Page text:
I achieved my dream of buying a home in London. I know I’m lucky, but I was miserable as soon as I moved in.

I achieved my dream of buying a home in London. I know I’m lucky, but I was miserable as soon as I moved in.
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Daniela Vilu bought her first home after living a nomadic life.

  • Daniela Vilu became a first-time homeowner in London in 2023 after a challenging journey.
  • The process took years and was filled with sacrifices and outbidding in the city’s housing crisis.
  • Despite the fulfillment, she faced post-purchase depression and struggles with financial management.

London is a city designed with young people in mind, but it’s almost too expensive for the young. Yet, I feel I’ve conquered it. I became a first-time homeowner in May 2023, although it took almost everything in me.

When the pandemic hit, I was 34 years old, studying and freelancing in Sweden. I worked part-time as a social-media manager to make ends meet.

In between semesters, I returned to London for a freelance work contract and crashed on a friend’s sofa. My two-week stint ended up being an eight-week lockdown. I decided then I would move mountains to get my own place in London.

Three years and many sacrifices later, I signed a contract and was handed the keys to my own flat. As soon as I moved in, I fell into a depression. I didn’t have time nor did I allow myself to ask the difficult questions while I was in the midst of it.

When you achieve a goal, the rest of your life begins. I’m one of the lucky ones and yet I felt so miserable after my dream of owning my own place was fulfilled.

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The process took longer than expected

The build-up was extraordinary — I spent years dreaming, looking at Pinterest boards, planning, and decorating in my mind.

I started seriously looking for a place in 2021, after finishing my studies and returning to full-time employment. While I was searching, I stayed with different friends. I didn’t sign a lease because I didn’t expect it to take this long, and I didn’t want to pay for someone else’s mortgage while saving for mine.

I put in my first offer on a flat in early 2022, but it fell through. The search continued. I saw more properties and put in more offers. Because there’s a housing crisis in London, I made an offer and got outbid several times.

When I found the flat I ended up buying in October 2022, I was not impressed. It was a relatively new build (2007), spacious, yes, but no character, and it was £20,000 over budget. They accepted my £300,000 offer anyway. I thought I’d be moving in within a few months, but the process took seven months to complete.

Because the process was so long, I felt I had climbed a treacherous mountain of conveyancing, solicitor questions, months of back and forth, and emails upon emails. At the top, the view was worth it, but I felt like I could fall of the cliff at any time.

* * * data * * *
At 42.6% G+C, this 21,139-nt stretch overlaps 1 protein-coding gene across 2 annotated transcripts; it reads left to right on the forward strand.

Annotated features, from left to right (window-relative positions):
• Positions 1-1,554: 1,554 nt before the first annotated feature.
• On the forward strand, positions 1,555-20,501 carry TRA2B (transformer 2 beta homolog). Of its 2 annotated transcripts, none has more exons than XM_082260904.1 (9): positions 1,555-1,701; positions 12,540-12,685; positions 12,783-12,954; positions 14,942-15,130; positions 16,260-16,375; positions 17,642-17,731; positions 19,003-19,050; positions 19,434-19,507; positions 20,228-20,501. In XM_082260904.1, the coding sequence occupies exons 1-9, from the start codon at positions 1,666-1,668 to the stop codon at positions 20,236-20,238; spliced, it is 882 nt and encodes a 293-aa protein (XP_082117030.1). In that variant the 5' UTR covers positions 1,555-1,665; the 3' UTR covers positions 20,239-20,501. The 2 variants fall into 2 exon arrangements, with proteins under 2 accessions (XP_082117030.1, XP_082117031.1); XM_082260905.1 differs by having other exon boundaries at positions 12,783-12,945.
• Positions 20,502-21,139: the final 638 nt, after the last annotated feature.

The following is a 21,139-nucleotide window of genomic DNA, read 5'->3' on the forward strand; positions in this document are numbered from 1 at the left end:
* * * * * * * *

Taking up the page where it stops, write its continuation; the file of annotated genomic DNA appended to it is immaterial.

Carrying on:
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I can no longer choose how to spend my money

My pre-homeowner nomadic lifestyle that permitted me to splurge on a night out or a quick jaunt to my hometown in Eastern Europe had ended. Every penny has to be accounted for.

My mortgage is quite something, and then there are utilities, water, gas, electricity, and internet — and then the boiler breaks. If I’m finding it hard to manage a budget considered generous by many standards, what about the people working minimum wage?

Then there’s the single-person tax. The harsh reality is being a single person sucks, for practical and financial reasons if not for romantic ones.

It’s not that I want a partner to share my woes with — strangely enough, I’ve never factored that in. But when the bills come, it’s only me paying for everything. I wouldn’t want to enter a relationship just to share the grocery bill with someone, but being single is challenging.

Now I have walls, but I have no youth left in me

Right after I moved in, I was torn between focusing on my accomplishment and my instinct to keep chasing whatever was left unconquered in my life, either personal or professional.

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Looking in from the outside, I’m relatively young and successful, I’ve achieved a great deal, and I’m a first-generation immigrant who managed to become a homeowner in one of the most expensive cities in the world. But none of that feels like it matters if I’m fearful and lonely.

Now that I’ve been here almost a year, there is light at the end of the tunnel. I do like living alone — I can close my door to the world and be free to run around naked from the bedroom to the kitchen through the hallway and scream my head off if I choose to do so.

I now enjoy the peace and quiet of my flat, although it was eerie and unnerving at first. I may have had to leave my old life behind, but I can smile again. It just took much longer than I expected.

Read the original article on Business Insider

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